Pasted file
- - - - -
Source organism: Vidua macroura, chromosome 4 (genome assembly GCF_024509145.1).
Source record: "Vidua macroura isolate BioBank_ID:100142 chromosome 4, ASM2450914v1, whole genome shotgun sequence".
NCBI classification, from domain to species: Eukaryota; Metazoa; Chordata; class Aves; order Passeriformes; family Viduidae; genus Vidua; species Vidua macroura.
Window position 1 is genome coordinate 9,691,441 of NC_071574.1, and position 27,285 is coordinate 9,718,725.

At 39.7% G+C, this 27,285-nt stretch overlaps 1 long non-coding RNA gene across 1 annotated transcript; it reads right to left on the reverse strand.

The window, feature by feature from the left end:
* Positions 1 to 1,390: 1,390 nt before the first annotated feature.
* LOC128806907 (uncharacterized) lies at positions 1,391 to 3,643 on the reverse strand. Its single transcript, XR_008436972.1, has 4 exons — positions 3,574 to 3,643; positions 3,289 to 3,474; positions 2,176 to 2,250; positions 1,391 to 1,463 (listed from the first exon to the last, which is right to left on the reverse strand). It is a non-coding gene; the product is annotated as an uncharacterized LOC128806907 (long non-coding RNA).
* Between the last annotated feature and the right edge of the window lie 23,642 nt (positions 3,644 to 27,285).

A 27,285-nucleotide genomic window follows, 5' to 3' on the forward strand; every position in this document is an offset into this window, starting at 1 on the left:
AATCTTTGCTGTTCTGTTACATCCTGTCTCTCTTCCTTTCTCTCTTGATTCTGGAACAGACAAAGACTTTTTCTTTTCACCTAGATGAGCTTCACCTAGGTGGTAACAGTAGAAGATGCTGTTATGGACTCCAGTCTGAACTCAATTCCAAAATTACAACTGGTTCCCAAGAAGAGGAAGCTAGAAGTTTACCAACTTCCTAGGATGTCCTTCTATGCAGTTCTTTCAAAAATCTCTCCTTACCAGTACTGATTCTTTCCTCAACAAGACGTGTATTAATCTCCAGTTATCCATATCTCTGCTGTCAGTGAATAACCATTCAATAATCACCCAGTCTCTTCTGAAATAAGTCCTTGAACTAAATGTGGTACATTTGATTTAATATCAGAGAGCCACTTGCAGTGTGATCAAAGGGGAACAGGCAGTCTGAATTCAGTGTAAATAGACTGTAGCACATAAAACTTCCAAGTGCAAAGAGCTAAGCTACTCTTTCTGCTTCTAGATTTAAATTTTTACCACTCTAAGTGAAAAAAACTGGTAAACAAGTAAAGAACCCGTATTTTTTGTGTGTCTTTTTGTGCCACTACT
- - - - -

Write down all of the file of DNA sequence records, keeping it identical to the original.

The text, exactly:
Source organism: Vidua macroura, chromosome 4 (genome assembly GCF_024509145.1).
Source record: "Vidua macroura isolate BioBank_ID:100142 chromosome 4, ASM2450914v1, whole genome shotgun sequence".
NCBI classification, from domain to species: Eukaryota; Metazoa; Chordata; class Aves; order Passeriformes; family Viduidae; genus Vidua; species Vidua macroura.
Window position 1 is genome coordinate 9,691,441 of NC_071574.1, and position 27,285 is coordinate 9,718,725.

At 39.7% G+C, this 27,285-nt stretch overlaps 1 long non-coding RNA gene across 1 annotated transcript; it reads right to left on the reverse strand.

The window, feature by feature from the left end:
* Positions 1 to 1,390: 1,390 nt before the first annotated feature.
* LOC128806907 (uncharacterized) lies at positions 1,391 to 3,643 on the reverse strand. Its single transcript, XR_008436972.1, has 4 exons — positions 3,574 to 3,643; positions 3,289 to 3,474; positions 2,176 to 2,250; positions 1,391 to 1,463 (listed from the first exon to the last, which is right to left on the reverse strand). It is a non-coding gene; the product is annotated as an uncharacterized LOC128806907 (long non-coding RNA).
* Between the last annotated feature and the right edge of the window lie 23,642 nt (positions 3,644 to 27,285).

A 27,285-nucleotide genomic window follows, 5' to 3' on the forward strand; every position in this document is an offset into this window, starting at 1 on the left:
AATCTTTGCTGTTCTGTTACATCCTGTCTCTCTTCCTTTCTCTCTTGATTCTGGAACAGACAAAGACTTTTTCTTTTCACCTAGATGAGCTTCACCTAGGTGGTAACAGTAGAAGATGCTGTTATGGACTCCAGTCTGAACTCAATTCCAAAATTACAACTGGTTCCCAAGAAGAGGAAGCTAGAAGTTTACCAACTTCCTAGGATGTCCTTCTATGCAGTTCTTTCAAAAATCTCTCCTTACCAGTACTGATTCTTTCCTCAACAAGACGTGTATTAATCTCCAGTTATCCATATCTCTGCTGTCAGTGAATAACCATTCAATAATCACCCAGTCTCTTCTGAAATAAGTCCTTGAACTAAATGTGGTACATTTGATTTAATATCAGAGAGCCACTTGCAGTGTGATCAAAGGGGAACAGGCAGTCTGAATTCAGTGTAAATAGACTGTAGCACATAAAACTTCCAAGTGCAAAGAGCTAAGCTACTCTTTCTGCTTCTAGATTTAAATTTTTACCACTCTAAGTGAAAAAAACTGGTAAACAAGTAAAGAACCCGTATTTTTTGTGTGTCTTTTTGTGCCACTACT